A new film website with a focus on independent Egyptian and Arab cinema was launched this week, targeting filmmakers and film aficionados alike.
Terrso, which means third in Egyptian Arabic, is focused in particular on recent attempts by Egyptian filmmakers to break out of the binary of producing festival versus commercial films.
Aiming to inspire as well as add to the already existing interaction and discussions, the platform targets film students, filmmakers and film buffs alike, providing them with a large content, from the old articles about cinema to new critical writings about contemporary independent cinema movement in Egypt.
According to the new website, which launched on Thursday, the concept of "third" is linked to the cinemas whose audience comprised members of the working class, hence the idea of “third-class cinemas", a phrase used in Egyptian Arabic to describe some cinemas used by less well-off audiences.
Eventually, the word terso “came to be correlated with a local cinema directed towards [Egyptian] cinephiles,” reads the website.
“But with the arrival of the new millennium and the emergence of mall culture, going to the movies became more of a luxury, one that is restricted to the middle class, as well as students and intellectuals,” it reads.
“For years after, the few remaining run-down third-class movie theatres, some with a poor reputation, continued to screen a well-kept list of 'the best thrillers and violence-steeped films,' " reads the description. The situation was exacerbated by the audience itself, which now sought to get their film fix from the comfort of their couches.
It is against this backdrop that terr.so emerges, “especially at a time when we seem to be bombarded by binaries—between commercial cinema on one hand, and films embraced by the ‘festival movies’ on the other hand,” Mostafa Youssef, the founder of Terrso and an Egyptian filmmaker and co-founder of the Cairo-based film house Seen Films, told Ahram Online.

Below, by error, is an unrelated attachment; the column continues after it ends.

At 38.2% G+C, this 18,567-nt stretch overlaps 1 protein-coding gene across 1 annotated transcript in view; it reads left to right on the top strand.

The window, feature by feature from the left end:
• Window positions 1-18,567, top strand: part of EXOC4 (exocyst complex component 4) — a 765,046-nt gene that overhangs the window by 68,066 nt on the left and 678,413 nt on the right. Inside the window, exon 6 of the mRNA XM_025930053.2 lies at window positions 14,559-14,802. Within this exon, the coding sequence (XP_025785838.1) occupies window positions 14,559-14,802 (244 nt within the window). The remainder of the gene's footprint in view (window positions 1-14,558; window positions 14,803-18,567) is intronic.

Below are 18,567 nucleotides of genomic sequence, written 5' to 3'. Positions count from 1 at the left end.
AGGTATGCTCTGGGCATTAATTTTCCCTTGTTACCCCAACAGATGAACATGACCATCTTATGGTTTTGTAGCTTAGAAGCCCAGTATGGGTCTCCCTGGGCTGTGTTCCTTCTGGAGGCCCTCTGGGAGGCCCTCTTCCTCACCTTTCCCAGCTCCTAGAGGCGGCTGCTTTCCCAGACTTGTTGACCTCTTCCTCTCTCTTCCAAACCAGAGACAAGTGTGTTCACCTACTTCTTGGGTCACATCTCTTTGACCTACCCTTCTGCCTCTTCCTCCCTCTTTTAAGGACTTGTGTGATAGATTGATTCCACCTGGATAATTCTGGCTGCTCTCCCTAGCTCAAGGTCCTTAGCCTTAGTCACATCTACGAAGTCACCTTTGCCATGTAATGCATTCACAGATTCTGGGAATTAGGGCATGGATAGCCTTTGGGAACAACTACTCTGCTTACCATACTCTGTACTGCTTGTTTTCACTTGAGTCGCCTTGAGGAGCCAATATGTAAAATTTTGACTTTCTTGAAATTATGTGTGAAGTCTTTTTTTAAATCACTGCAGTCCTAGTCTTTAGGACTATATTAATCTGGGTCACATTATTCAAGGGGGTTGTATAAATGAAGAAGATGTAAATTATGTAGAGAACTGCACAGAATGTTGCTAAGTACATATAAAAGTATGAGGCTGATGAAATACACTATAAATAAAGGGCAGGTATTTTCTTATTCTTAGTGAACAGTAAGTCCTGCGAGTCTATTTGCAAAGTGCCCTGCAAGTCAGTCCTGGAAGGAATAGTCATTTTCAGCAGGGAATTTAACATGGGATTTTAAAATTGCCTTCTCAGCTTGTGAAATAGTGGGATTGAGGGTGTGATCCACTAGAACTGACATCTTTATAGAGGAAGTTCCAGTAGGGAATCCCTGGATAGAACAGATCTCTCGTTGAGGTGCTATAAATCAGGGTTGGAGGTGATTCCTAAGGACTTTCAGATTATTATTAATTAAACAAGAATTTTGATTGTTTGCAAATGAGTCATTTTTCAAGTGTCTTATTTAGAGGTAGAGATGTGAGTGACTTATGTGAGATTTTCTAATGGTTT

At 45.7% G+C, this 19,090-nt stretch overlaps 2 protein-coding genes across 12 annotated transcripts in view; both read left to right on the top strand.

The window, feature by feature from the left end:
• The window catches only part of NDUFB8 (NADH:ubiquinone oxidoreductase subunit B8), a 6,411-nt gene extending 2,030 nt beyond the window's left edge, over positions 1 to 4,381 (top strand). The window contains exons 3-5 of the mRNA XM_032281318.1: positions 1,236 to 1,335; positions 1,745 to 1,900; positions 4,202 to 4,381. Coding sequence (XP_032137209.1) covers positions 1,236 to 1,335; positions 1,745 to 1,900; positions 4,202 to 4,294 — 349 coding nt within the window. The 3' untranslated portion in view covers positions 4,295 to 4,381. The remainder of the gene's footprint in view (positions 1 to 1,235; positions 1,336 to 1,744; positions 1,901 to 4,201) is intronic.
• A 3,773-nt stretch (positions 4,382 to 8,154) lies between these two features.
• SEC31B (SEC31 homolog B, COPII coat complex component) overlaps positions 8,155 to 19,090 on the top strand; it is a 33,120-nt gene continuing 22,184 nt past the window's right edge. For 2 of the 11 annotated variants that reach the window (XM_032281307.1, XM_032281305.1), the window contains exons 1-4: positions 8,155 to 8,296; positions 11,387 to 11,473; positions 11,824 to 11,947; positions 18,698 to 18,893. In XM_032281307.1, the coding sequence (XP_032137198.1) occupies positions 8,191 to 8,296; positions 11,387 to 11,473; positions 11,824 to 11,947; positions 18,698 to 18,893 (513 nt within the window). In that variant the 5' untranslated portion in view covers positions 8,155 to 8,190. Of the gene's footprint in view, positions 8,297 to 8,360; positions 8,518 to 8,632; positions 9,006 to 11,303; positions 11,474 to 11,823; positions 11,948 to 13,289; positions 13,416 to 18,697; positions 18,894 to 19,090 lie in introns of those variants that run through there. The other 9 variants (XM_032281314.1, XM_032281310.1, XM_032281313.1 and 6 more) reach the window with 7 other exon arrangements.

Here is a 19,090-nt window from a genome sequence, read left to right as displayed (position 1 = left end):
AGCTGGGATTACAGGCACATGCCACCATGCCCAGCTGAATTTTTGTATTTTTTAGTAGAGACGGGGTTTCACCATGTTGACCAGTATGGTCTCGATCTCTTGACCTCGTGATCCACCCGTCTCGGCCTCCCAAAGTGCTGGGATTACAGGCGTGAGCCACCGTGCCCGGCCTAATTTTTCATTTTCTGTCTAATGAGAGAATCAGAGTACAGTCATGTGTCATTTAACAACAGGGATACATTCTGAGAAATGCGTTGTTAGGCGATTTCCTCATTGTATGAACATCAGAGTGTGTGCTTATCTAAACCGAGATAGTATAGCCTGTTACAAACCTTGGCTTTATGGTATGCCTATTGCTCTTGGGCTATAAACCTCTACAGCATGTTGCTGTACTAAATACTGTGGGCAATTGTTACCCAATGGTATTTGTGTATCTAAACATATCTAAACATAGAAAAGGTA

“We believe that this polarisation of thought—in other words, the black-and-white dualism—is wrong. And there’s been various attempts throughout the history of Egyptian cinema to transcend such polarisation,” Youssef said.
The polarisation, which emerged before the 2011 revolution, meant that “we either have a market that produces vapid films, or films dubbed ‘festival productions’ but without an audience.”
As Youssef puts it, in both cases, the blame is put on the audience. “On the one hand, filmmakers behind such high-quality films complain of 'the audience’s ignorance,' while commercial cinema producers claim that they produce such feeble films to match the audience’s taste.”
As a result, “a sense of estrangement ensues, with the justification given by both camps always centered on the audience and what it either “aspires for” or “lacks.”
What we’re then left with are “films that hardly correlate to reality,” he argued.
Terrso, Youssef explains, comes as “an endeavour to read into and comprehend the attempts of filmmakers who over the past years have been trying to suggest a third alternative, one that transcends this commercial cinema vs. festival cinema binary."
To do so, the website will especially focus on “contributions by members of this recent movement of documentary and independent cinema in Egypt, who produce cinema that is close to the [Egyptian] street and who are trying to locate a new audience, similar to the one we currently find in Zawya [independent cinema] and other similar venues, in the process.”
Besides Youssef, Terrso’s team comprises translator, blogger and film programmer Mohamed Fathy Kalfat (editor); designer, researcher and producer Mansour Aziz (art director) and visual artist Donia Shahdy (photo and media design).
On one level, Terrso will act as a knowledge reservoir comprising Arabic translations of articles dating back to the 1950s and 60s and centred on the history of cinema, especially because “young filmmakers face a problem when it comes to retrieving this content.”
As well as translating and re-publishing these pieces, the site will add footnotes relevant to the currents tate of cinema, and make the original version of those articles available in PDF format.
“It’s as if we’re renegotiating our relationship with this hardly accessible knowledge resource,” explains Youssef.
Terrso will also publish critical readings of contemporary Arab and Egyptian films, especially focusing on independent and documentary cinema.
“Many important discussions on cinema and the new movement have been taking place within the confines of cinema clubs, at special screenings and within closed circles, but are not in any way documented beyond their oral/verbal form,” said Youssef.
Terrso will attempt to document such conversations, and to make them available through an accessible medium.
“We will also try and encourage the public to interact with our content and to write their comments,” Youssef adds.
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